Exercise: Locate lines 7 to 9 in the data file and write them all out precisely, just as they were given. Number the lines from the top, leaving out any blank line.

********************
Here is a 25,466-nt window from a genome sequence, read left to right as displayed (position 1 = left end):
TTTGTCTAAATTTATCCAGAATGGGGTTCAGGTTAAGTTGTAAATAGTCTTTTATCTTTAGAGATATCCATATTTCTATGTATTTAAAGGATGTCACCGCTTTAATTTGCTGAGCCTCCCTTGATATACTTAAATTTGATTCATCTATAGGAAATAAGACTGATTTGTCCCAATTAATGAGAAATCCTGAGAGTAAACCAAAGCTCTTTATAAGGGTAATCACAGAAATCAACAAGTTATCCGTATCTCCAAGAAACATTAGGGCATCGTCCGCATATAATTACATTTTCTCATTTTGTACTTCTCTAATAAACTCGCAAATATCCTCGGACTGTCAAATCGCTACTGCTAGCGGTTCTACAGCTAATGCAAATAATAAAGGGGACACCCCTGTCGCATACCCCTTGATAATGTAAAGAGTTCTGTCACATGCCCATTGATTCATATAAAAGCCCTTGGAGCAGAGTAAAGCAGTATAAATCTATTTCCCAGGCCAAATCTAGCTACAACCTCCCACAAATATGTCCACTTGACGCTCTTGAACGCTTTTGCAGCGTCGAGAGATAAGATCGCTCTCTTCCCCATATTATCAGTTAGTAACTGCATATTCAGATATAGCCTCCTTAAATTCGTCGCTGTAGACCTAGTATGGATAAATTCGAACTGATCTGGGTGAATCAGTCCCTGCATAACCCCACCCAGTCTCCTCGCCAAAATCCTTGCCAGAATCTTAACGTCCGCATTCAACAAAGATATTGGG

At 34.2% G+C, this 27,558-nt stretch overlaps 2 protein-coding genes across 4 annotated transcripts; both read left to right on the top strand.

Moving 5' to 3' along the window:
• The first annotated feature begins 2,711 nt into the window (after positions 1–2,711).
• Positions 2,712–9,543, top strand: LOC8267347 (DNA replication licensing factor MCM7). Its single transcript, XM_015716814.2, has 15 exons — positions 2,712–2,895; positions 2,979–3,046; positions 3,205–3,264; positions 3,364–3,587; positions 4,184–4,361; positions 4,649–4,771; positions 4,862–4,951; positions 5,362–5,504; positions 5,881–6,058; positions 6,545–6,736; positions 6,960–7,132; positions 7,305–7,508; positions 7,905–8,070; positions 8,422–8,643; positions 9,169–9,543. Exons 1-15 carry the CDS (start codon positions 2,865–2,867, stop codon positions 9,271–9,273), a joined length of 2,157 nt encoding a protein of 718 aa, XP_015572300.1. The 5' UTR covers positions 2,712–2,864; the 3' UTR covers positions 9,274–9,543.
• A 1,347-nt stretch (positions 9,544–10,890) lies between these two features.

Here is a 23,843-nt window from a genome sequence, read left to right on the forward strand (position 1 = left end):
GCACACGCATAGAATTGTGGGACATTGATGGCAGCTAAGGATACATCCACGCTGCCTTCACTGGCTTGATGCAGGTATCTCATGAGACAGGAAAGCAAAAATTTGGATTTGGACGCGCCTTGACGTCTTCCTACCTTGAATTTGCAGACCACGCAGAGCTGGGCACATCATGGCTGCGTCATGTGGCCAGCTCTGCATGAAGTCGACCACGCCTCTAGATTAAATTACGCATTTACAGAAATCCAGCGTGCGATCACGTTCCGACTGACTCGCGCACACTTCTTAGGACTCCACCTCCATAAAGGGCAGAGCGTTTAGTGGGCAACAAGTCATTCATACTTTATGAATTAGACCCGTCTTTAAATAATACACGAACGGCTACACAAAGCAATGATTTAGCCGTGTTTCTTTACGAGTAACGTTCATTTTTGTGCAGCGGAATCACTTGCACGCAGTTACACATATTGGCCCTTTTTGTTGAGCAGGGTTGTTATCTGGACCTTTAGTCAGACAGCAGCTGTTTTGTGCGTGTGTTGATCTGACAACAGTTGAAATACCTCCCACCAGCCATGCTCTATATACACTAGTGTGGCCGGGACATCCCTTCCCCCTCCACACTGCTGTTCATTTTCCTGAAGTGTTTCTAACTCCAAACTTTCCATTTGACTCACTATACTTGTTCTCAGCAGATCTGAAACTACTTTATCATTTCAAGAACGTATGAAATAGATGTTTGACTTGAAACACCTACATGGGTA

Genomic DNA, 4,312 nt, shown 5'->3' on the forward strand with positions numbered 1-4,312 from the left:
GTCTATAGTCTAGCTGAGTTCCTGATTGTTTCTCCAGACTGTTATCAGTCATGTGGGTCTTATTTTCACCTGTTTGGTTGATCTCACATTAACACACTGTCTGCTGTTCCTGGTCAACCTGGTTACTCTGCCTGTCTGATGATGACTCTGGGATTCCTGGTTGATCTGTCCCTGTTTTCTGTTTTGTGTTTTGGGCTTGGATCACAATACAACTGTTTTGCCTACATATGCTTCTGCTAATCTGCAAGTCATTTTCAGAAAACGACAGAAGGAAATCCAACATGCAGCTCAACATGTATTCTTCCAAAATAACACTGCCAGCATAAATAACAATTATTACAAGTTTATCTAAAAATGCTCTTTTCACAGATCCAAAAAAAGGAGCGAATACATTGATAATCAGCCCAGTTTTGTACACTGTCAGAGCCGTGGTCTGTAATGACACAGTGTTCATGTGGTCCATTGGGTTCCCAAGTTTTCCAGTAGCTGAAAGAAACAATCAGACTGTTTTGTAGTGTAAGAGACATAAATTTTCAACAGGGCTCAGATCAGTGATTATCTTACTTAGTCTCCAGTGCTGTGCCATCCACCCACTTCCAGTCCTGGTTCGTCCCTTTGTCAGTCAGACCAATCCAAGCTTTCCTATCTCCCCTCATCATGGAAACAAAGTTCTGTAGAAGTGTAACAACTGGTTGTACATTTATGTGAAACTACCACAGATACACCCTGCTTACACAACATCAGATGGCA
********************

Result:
• A 1,347-nt stretch (positions 9,544–10,890) lies between these two features.

Here is a 23,843-nt window from a genome sequence, read left to right on the forward strand (position 1 = left end):
GCACACGCATAGAATTGTGGGACATTGATGGCAGCTAAGGATACATCCACGCTGCCTTCACTGGCTTGATGCAGGTATCTCATGAGACAGGAAAGCAAAAATTTGGATTTGGACGCGCCTTGACGTCTTCCTACCTTGAATTTGCAGACCACGCAGAGCTGGGCACATCATGGCTGCGTCATGTGGCCAGCTCTGCATGAAGTCGACCACGCCTCTAGATTAAATTACGCATTTACAGAAATCCAGCGTGCGATCACGTTCCGACTGACTCGCGCACACTTCTTAGGACTCCACCTCCATAAAGGGCAGAGCGTTTAGTGGGCAACAAGTCATTCATACTTTATGAATTAGACCCGTCTTTAAATAATACACGAACGGCTACACAAAGCAATGATTTAGCCGTGTTTCTTTACGAGTAACGTTCATTTTTGTGCAGCGGAATCACTTGCACGCAGTTACACATATTGGCCCTTTTTGTTGAGCAGGGTTGTTATCTGGACCTTTAGTCAGACAGCAGCTGTTTTGTGCGTGTGTTGATCTGACAACAGTTGAAATACCTCCCACCAGCCATGCTCTATATACACTAGTGTGGCCGGGACATCCCTTCCCCCTCCACACTGCTGTTCATTTTCCTGAAGTGTTTCTAACTCCAAACTTTCCATTTGACTCACTATACTTGTTCTCAGCAGATCTGAAACTACTTTATCATTTCAAGAACGTATGAAATAGATGTTTGACTTGAAACACCTACATGGGTA